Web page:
Author avatar

Dániel Szabó

It Is What It Is and As It Is: Using the Is and As Operators in C#

Dániel Szabó

  • Jan 9, 2020
  • 8 Min read
  • 154 Views
  • Jan 9, 2020
  • 8 Min read
  • 154 Views
Languages Frameworks and Tools
C#

Introduction

Two of the most common tasks a C# developer faces are type-casting and compatibility checking. Type-casting comes in handy when we would like to convert an object of a certain type to another object of the same type. Compatibility checking is a facility in C# to support the casting operation. The support for this comes in form of two operators, one called as and the other called is. This guide will clarify the difference between those two and help you incorporate them into your applications as effectively as possible.

The Challenge

Let's take the following code as an example.

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using System;

namespace asitis
{
    public class Student
    {
    }
    class itisas
    {
        static void Main(string[] args)
        {
            Student s = new Student();
            object c = s;
            string r = (string)c;
            Console.ReadKey(); ;
        }
    }
}
csharp

We have an empty class called Student, and if we wrote this code in an IDE like Visual Studio, we wouldn't get any warning of the incoming exception that occurs when we compile and run the app. This type of error occurs at runtime.

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System.InvalidCastException: 'Unable to cast object of type 'asitis.Student' to type 'System.String'.'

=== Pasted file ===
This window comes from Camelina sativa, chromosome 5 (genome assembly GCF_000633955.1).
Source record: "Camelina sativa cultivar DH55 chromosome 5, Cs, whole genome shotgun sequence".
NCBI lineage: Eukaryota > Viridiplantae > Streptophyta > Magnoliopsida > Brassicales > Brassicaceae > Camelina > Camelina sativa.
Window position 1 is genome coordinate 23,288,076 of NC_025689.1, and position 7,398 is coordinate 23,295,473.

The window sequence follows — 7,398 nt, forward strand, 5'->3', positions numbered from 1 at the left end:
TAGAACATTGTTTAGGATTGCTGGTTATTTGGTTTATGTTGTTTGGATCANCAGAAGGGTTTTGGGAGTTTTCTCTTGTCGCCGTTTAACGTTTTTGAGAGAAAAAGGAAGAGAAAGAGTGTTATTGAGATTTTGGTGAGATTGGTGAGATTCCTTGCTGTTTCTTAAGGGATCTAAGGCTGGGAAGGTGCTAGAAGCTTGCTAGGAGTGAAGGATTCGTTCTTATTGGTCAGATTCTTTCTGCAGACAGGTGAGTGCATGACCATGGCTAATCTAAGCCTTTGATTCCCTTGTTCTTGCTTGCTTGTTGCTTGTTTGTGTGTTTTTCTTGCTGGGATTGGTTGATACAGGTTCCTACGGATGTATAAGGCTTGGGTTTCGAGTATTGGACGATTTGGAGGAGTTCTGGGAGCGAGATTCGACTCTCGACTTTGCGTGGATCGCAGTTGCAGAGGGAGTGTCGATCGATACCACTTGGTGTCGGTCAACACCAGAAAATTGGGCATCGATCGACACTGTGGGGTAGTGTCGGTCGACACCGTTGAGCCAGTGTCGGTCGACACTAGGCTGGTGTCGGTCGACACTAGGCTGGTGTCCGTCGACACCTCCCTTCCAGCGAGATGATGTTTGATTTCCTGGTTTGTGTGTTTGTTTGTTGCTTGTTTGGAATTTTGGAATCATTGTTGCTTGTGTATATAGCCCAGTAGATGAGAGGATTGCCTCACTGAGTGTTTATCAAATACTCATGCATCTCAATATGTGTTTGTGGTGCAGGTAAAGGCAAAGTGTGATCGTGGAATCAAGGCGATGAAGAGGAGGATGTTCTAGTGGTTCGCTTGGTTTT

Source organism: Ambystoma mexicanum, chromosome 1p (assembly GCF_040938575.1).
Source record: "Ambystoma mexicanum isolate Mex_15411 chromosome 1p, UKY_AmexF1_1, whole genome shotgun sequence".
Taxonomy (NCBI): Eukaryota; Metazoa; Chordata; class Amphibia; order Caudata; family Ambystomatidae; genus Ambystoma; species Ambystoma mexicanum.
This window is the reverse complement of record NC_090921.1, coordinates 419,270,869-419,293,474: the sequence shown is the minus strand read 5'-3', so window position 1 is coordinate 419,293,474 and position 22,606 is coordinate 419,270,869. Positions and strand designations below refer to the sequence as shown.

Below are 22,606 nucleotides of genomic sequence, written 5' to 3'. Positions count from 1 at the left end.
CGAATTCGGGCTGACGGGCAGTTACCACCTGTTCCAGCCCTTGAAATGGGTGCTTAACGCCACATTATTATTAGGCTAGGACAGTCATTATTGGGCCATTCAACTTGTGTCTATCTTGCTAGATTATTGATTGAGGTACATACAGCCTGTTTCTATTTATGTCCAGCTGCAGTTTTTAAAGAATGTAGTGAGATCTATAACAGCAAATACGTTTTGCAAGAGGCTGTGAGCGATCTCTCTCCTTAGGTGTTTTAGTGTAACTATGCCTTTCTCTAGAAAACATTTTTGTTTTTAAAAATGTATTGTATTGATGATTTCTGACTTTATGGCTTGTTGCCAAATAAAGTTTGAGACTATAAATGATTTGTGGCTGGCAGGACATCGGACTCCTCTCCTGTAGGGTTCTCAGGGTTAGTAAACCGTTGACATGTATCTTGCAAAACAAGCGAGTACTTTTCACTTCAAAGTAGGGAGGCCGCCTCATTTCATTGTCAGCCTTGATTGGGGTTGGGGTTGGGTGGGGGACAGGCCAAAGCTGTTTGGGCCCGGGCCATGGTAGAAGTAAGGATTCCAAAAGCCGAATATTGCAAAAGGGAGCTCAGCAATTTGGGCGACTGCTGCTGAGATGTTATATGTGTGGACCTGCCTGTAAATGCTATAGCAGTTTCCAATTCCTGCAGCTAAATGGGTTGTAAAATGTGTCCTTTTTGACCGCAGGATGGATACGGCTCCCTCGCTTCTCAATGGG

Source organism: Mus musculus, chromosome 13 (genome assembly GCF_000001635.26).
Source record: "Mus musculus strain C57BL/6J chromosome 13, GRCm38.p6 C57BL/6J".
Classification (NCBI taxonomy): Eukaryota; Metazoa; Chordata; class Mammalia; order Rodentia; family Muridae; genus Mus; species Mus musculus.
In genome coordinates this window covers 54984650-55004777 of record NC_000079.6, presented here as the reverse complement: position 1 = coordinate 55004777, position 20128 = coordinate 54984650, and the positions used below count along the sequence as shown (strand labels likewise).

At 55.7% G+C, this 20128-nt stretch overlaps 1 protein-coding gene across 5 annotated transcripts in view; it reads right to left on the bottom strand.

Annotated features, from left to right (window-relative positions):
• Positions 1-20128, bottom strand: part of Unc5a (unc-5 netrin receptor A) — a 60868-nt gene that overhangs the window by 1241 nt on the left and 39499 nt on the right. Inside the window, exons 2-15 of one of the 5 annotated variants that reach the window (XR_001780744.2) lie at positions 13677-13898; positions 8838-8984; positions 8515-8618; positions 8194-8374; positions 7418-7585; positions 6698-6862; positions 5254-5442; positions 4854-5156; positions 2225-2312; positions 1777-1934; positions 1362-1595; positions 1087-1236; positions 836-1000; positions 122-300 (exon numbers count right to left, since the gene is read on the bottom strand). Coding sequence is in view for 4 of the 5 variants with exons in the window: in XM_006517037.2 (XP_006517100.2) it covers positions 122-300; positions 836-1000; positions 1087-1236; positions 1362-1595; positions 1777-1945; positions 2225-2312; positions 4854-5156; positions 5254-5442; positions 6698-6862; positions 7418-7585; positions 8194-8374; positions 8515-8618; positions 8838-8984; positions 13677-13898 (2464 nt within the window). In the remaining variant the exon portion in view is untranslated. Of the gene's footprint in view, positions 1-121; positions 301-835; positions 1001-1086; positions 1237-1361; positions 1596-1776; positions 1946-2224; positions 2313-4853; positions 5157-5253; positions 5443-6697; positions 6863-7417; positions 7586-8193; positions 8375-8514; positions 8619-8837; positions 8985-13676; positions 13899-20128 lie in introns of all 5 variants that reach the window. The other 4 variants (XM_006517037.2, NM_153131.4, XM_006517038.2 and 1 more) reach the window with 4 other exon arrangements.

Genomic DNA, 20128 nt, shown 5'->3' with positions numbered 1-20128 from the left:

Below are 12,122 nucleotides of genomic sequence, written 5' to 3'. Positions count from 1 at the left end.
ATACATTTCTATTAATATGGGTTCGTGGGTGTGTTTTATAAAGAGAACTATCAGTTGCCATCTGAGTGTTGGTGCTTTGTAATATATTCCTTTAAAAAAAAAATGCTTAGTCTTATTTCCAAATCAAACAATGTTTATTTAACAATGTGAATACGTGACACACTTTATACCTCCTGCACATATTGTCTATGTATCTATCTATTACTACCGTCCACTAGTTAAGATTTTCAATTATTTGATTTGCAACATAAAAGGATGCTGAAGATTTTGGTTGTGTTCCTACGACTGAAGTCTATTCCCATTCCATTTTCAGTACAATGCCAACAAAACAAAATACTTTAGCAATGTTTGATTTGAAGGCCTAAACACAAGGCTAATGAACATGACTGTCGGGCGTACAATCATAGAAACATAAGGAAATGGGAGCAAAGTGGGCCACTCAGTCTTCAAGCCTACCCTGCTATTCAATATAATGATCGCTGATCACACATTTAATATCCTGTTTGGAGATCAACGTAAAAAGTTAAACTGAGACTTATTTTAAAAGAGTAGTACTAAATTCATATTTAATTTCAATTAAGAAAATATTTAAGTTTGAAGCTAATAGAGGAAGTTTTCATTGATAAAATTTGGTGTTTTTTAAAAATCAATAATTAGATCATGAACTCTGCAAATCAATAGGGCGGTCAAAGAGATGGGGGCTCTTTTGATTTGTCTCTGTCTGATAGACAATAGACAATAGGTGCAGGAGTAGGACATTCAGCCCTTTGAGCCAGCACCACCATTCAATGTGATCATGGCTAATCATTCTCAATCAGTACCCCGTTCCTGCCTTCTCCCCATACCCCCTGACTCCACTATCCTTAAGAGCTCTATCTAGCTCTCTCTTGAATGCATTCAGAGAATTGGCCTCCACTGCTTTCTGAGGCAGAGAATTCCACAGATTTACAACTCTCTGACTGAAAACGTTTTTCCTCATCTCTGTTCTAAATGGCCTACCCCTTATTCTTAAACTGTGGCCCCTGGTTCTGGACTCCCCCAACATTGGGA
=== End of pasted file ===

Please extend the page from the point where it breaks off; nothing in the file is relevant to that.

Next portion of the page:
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There is no indication to the compiler that would prevent the compilation because we tried to cast one type of an object into an incompatible type.

What can we do about it? The first and most common approach is the try{}catch{} block. Most developers' first attempt would be to wrap potentially critical code and handle the exception as it occurs.

That would look something like this:

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using System;

namespace asitis
{
    public class Student
    {
    }
    class itisas
    {
        static void Main(string[] args)
        {
            Student s = new Student();
            object c = s;
            try
                { string r = (string)c; }
            catch
                { Console.WriteLine($"Could not cast {nameof(c)} as string!"); }
            
            Console.ReadKey(); ;
        }
    }
}
csharp

After running the code, we won't get an exception like before, but we will get the following output:

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Could not cast c as string!
csharp

This solution is perfectly viable, however, in a big application this would make the application more unstable and harder to read or maintain for the developers.

There must be a better way!

Is Operator

The is operator will check if the result of the expression is compatible with a given type by simply testing an expression against a pattern. It is sometimes called the operator of type testing, and it will check whether the runtime type of an expression's result is compatible with a given type. The test against patterns came to C# as a feature with version 7.0.

Let's demonstrate the functionality with a small example.

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using System;

namespace asitis
{
    public class Student
    { }
    public class Teacher
    { }
    class itisas
    {
        static void testClass(object o)
        {
            if(o is Student)
                { Console.WriteLine($"The instance: {nameof(o)} we recieved as argument is from Student class!"); }
            else if(o is Teacher)
                { Console.WriteLine($"The instance: {nameof(o)} we recieved as argument is from Teacher class!"); }
            else
                { Console.WriteLine($"The instance: {nameof(o)} we recieved as argument is from neither Teacher nor Student class!"); }
        }
        static void Main(string[] args)
        {
            Student s = new Student();